no filter, just dreams: maison margiela and valentino show spring/summer 17 haute couture
On the last night of haute shows in Paris, Maison Margiela and Valentino took the filter off couture.
Maison Margiela spring/summer 17
Backstage at Valentino, a sign on the wall encouraged models to "keep walking in your dream, feel your dream and breathe your dream"—"You are living in a dream," it read. Lately, a lot us have probably felt like we were, just not the kind of dream Pierpaolo Piccioli was referring to. An astute social commentator, he used his spring/summer 17 haute couture show on Wednesday evening in Paris to pull us out of that nightmare and into a different kind of dream. It was the one shared by all of mankind for as long as we've been here: dreaming rooted in myths and legends, practised to perfection by those Ancient Greeks, who told sagas of conquests and voyages and spellbinding goddesses. There were plenty of those in Piccioli's first haute couture solo outing for Valentino since Maria Grazia Chiuri's departure to Dior last summer, but his antique dream didn't result in princess toga dresses or Hollywood takes on Helen of Troy. Instead, there was something authentic about his dreamy Grecian gowns; something grounded and rootsy, and way more sensual than the buttoned-up, austere - or often wildly majestic - Valentino haute couture excursions of yesteryear. Yes, it was about dreaming the way this most escapist, artisanal corner of fashion tends to be, but rather than dreaming about might and magic, Piccioli's show was a longing for something simplified, less stilted, less fussed, and less filtered than the reality we currently find ourselves in. And that felt very relevant.
Filters were at the core of Maison Margiela's soulful Artisanal collection on Wednesday morning where John Galliano waved his philosophical haute couture wand and put our digital times into perspective. He layered his folkloric garments like filters on Instagram and Snapchat, pulling a white tulle shirt embroidered with an animated rainbow-coloured face over a black coat, or letting the black tulle lining of a white trench coat spill out over its exterior forming the face of a woman—this in collaboration with artist Benjamin Shine. Pieces in multiple layers were decorticated to their frames, revealing the structures of garments, which formed new images. Galliano was applying and ripping away the filters we disguise ourselves in, trying to get to some core - some reality - in this digital day and age. On the soundtrack, Joan Baez was lamenting her loneliness in Diamonds and Rust, a poignant parallel to the little broken heart pendants scattered and shattered through the collection. With Galliano's dramatically multi-layered, multi-faceted and then brutally stripped-down creations passing you by on that podium, you couldn't help but think of the solitude spawned by these times of social media where we're constantly wearing our hearts on our digital sleeves, Snapchatting our emotions away.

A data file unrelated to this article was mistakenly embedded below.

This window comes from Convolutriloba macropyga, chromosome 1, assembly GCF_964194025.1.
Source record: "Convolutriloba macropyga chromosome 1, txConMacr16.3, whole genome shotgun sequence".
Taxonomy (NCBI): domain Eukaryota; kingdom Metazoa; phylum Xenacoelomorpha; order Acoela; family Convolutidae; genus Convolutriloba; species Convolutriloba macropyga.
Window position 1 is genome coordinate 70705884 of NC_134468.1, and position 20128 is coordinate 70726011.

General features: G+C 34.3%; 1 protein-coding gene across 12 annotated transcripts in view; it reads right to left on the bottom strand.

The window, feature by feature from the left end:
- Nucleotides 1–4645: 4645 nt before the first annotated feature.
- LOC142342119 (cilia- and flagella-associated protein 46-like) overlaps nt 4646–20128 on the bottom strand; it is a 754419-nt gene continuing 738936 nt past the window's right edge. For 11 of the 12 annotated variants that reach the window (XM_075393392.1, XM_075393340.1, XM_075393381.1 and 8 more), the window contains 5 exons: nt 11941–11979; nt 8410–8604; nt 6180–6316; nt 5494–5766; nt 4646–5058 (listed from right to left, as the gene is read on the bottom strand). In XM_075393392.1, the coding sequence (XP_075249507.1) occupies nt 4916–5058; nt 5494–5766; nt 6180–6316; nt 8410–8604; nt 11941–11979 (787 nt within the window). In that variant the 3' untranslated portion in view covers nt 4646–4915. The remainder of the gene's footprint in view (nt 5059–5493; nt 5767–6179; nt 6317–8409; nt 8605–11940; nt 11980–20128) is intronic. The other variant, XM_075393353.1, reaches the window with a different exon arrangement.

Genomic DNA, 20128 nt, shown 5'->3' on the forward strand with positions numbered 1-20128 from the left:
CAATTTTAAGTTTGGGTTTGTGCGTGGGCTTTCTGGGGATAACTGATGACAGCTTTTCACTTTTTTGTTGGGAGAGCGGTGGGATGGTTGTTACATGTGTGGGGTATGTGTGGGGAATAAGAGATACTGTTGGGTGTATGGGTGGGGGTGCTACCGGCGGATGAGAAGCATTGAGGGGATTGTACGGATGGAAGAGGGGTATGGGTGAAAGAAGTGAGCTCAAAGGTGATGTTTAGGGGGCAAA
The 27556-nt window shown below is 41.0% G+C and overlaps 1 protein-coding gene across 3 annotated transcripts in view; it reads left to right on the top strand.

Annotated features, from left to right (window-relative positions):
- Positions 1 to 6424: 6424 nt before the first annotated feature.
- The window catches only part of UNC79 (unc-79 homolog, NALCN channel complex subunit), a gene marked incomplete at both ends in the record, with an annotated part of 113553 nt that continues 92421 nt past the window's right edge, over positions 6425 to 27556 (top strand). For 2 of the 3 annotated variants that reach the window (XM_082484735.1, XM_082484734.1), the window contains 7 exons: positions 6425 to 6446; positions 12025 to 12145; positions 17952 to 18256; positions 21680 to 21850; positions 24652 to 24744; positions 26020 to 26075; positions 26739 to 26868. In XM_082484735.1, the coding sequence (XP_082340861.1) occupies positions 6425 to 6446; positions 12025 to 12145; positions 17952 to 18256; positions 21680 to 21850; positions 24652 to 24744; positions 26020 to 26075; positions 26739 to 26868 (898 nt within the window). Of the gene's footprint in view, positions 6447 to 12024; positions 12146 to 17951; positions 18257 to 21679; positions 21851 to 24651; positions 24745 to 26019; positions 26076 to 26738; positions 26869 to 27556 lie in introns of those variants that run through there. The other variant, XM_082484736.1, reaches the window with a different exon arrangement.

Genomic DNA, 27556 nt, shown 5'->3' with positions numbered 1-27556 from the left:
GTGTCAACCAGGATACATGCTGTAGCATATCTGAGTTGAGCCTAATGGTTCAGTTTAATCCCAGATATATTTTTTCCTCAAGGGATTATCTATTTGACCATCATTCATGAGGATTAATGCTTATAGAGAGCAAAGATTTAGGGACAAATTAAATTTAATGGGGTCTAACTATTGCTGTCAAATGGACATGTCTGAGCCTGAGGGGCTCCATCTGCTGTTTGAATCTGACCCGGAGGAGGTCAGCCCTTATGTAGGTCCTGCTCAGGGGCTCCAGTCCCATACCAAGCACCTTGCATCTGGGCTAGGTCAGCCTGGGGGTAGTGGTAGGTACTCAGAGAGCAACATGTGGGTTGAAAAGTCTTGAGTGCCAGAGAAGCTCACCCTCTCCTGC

In his unforced and utterly superior way, Galliano took a broken heart and turned it into art - as the late Carrie Fisher would have it - as an image of that social media solitude. The last exit, a bold and billowing showstopper, almost looked like a big black heart. Inside of it was simply a deconstructed shirtdress—a brilliant image of the unfiltered human core. Like Valentino, the Maison Margiela show represented the kind of ambiguity embodied by a post-2016 world that's sieved through all the men's and haute couture shows this season. Fashion right now might be about escaping a bleak reality, but it's not about building castles in the sky. The authenticity, which new-generation designers like Demna Gvasalia and Gosha Rubchinskiy often talk about is a very real and genuine desire for people now, at least as far as fashion is concerned. This autumn/winter 17 menswear season, Miuccia Prada talked about "the need for normality" and Dries Van Noten - normally so fanciful and embellished - showed a virtually minimalist collection that paid tribute to his small-scale manufacturers; the heart of the garment. "I wanted the collection to be grounded," he said. For Piccioli and Galliano, whose Valentino and Maison Margiela shows on Wednesday closed three weeks of men's and haute couture presentations, fashion was still about dreaming—only, the dream itself may have changed.
Text Anders Christian Madsen
Valentino images courtesy of Valentino Spa. Artwork courtesy of the Tiroche DeLeon Collection.